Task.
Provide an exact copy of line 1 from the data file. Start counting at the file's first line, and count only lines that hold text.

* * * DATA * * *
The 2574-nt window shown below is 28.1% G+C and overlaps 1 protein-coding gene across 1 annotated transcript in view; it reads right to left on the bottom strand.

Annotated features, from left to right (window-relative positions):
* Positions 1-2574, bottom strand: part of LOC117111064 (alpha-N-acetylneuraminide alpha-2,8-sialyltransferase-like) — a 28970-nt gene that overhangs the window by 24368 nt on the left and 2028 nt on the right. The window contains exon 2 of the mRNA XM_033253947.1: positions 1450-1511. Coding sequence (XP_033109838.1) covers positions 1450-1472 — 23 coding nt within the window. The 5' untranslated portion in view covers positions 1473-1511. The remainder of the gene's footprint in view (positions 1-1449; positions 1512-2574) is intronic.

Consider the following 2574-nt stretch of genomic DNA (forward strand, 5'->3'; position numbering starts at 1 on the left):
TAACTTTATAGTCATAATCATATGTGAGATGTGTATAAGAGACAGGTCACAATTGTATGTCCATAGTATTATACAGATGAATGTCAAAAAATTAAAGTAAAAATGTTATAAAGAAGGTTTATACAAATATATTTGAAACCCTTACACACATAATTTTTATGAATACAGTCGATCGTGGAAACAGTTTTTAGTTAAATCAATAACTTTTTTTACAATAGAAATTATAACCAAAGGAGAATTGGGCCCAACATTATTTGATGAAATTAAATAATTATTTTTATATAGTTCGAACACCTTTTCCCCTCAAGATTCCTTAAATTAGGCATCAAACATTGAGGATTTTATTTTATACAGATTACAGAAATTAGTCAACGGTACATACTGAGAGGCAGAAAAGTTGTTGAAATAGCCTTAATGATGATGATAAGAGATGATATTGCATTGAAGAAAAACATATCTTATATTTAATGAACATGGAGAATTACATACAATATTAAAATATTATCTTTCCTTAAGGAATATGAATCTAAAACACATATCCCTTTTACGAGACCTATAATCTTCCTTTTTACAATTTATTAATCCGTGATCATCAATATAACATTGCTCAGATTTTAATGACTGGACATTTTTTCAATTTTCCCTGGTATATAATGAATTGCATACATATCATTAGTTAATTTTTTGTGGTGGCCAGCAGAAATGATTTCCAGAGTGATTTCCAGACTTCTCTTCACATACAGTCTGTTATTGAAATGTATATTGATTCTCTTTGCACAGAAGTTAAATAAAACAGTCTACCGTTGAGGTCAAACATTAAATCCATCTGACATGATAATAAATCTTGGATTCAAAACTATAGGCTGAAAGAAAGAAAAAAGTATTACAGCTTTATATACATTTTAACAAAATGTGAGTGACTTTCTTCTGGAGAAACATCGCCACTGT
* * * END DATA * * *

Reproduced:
The 2574-nt window shown below is 28.1% G+C and overlaps 1 protein-coding gene across 1 annotated transcript in view; it reads right to left on the bottom strand.